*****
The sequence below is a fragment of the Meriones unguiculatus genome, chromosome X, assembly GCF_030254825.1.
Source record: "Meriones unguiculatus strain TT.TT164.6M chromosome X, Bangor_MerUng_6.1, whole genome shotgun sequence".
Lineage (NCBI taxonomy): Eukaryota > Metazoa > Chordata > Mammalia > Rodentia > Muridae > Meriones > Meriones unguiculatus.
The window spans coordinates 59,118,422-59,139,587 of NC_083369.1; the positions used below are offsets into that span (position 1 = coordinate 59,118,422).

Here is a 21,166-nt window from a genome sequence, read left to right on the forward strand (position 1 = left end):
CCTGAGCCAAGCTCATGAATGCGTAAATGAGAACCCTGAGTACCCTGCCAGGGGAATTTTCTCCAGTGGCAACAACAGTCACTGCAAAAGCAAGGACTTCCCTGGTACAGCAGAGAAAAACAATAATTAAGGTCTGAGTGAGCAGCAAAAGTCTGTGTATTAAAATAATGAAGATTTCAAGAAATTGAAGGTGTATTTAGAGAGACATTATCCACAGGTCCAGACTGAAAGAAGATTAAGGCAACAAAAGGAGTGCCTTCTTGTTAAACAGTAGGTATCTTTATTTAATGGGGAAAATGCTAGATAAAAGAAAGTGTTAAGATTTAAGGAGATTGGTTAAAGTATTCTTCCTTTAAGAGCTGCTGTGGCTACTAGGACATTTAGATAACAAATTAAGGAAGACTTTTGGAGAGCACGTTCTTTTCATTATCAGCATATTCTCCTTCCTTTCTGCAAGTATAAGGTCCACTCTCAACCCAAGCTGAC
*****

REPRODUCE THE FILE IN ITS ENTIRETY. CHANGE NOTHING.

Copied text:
The sequence below is a fragment of the Meriones unguiculatus genome, chromosome X, assembly GCF_030254825.1.
Source record: "Meriones unguiculatus strain TT.TT164.6M chromosome X, Bangor_MerUng_6.1, whole genome shotgun sequence".
Lineage (NCBI taxonomy): Eukaryota > Metazoa > Chordata > Mammalia > Rodentia > Muridae > Meriones > Meriones unguiculatus.
The window spans coordinates 59,118,422-59,139,587 of NC_083369.1; the positions used below are offsets into that span (position 1 = coordinate 59,118,422).

Here is a 21,166-nt window from a genome sequence, read left to right on the forward strand (position 1 = left end):
CCTGAGCCAAGCTCATGAATGCGTAAATGAGAACCCTGAGTACCCTGCCAGGGGAATTTTCTCCAGTGGCAACAACAGTCACTGCAAAAGCAAGGACTTCCCTGGTACAGCAGAGAAAAACAATAATTAAGGTCTGAGTGAGCAGCAAAAGTCTGTGTATTAAAATAATGAAGATTTCAAGAAATTGAAGGTGTATTTAGAGAGACATTATCCACAGGTCCAGACTGAAAGAAGATTAAGGCAACAAAAGGAGTGCCTTCTTGTTAAACAGTAGGTATCTTTATTTAATGGGGAAAATGCTAGATAAAAGAAAGTGTTAAGATTTAAGGAGATTGGTTAAAGTATTCTTCCTTTAAGAGCTGCTGTGGCTACTAGGACATTTAGATAACAAATTAAGGAAGACTTTTGGAGAGCACGTTCTTTTCATTATCAGCATATTCTCCTTCCTTTCTGCAAGTATAAGGTCCACTCTCAACCCAAGCTGAC